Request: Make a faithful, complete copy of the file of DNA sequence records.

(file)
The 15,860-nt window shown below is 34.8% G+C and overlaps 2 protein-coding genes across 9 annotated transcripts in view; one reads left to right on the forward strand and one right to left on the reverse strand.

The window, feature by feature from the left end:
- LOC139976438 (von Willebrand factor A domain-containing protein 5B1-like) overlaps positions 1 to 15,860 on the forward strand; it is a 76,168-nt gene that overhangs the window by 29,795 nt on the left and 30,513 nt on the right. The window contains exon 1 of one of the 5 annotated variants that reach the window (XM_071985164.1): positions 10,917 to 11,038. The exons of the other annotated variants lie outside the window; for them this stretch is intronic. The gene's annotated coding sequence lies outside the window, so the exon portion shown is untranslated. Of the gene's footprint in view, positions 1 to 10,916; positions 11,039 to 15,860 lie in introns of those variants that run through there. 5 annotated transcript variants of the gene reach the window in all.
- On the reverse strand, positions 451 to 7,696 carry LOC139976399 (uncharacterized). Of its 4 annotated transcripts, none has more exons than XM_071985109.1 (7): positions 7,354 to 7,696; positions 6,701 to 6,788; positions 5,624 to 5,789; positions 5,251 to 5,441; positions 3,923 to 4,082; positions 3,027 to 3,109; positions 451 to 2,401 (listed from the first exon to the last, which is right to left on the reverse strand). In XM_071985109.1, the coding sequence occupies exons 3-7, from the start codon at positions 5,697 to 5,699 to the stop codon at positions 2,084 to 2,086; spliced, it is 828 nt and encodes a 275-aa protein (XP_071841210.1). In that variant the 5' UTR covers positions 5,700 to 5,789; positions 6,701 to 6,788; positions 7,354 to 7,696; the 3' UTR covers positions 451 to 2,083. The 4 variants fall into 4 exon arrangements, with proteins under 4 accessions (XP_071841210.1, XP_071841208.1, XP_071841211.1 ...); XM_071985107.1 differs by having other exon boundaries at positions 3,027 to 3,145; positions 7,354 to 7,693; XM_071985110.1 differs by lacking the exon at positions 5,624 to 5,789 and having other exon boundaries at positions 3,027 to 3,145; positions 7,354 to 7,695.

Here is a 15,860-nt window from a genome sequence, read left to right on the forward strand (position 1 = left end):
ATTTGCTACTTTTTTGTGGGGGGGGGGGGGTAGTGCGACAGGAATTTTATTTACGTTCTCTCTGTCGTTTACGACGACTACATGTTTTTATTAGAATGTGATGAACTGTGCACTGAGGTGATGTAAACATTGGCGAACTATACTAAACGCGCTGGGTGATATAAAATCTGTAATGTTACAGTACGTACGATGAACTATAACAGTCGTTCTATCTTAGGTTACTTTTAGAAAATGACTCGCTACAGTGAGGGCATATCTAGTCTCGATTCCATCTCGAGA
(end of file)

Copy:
The 15,860-nt window shown below is 34.8% G+C and overlaps 2 protein-coding genes across 9 annotated transcripts in view; one reads left to right on the forward strand and one right to left on the reverse strand.

The window, feature by feature from the left end:
- LOC139976438 (von Willebrand factor A domain-containing protein 5B1-like) overlaps positions 1 to 15,860 on the forward strand; it is a 76,168-nt gene that overhangs the window by 29,795 nt on the left and 30,513 nt on the right. The window contains exon 1 of one of the 5 annotated variants that reach the window (XM_071985164.1): positions 10,917 to 11,038. The exons of the other annotated variants lie outside the window; for them this stretch is intronic. The gene's annotated coding sequence lies outside the window, so the exon portion shown is untranslated. Of the gene's footprint in view, positions 1 to 10,916; positions 11,039 to 15,860 lie in introns of those variants that run through there. 5 annotated transcript variants of the gene reach the window in all.
- On the reverse strand, positions 451 to 7,696 carry LOC139976399 (uncharacterized). Of its 4 annotated transcripts, none has more exons than XM_071985109.1 (7): positions 7,354 to 7,696; positions 6,701 to 6,788; positions 5,624 to 5,789; positions 5,251 to 5,441; positions 3,923 to 4,082; positions 3,027 to 3,109; positions 451 to 2,401 (listed from the first exon to the last, which is right to left on the reverse strand). In XM_071985109.1, the coding sequence occupies exons 3-7, from the start codon at positions 5,697 to 5,699 to the stop codon at positions 2,084 to 2,086; spliced, it is 828 nt and encodes a 275-aa protein (XP_071841210.1). In that variant the 5' UTR covers positions 5,700 to 5,789; positions 6,701 to 6,788; positions 7,354 to 7,696; the 3' UTR covers positions 451 to 2,083. The 4 variants fall into 4 exon arrangements, with proteins under 4 accessions (XP_071841210.1, XP_071841208.1, XP_071841211.1 ...); XM_071985107.1 differs by having other exon boundaries at positions 3,027 to 3,145; positions 7,354 to 7,693; XM_071985110.1 differs by lacking the exon at positions 5,624 to 5,789 and having other exon boundaries at positions 3,027 to 3,145; positions 7,354 to 7,695.

Here is a 15,860-nt window from a genome sequence, read left to right on the forward strand (position 1 = left end):
ATTTGCTACTTTTTTGTGGGGGGGGGGGGGTAGTGCGACAGGAATTTTATTTACGTTCTCTCTGTCGTTTACGACGACTACATGTTTTTATTAGAATGTGATGAACTGTGCACTGAGGTGATGTAAACATTGGCGAACTATACTAAACGCGCTGGGTGATATAAAATCTGTAATGTTACAGTACGTACGATGAACTATAACAGTCGTTCTATCTTAGGTTACTTTTAGAAAATGACTCGCTACAGTGAGGGCATATCTAGTCTCGATTCCATCTCGAGA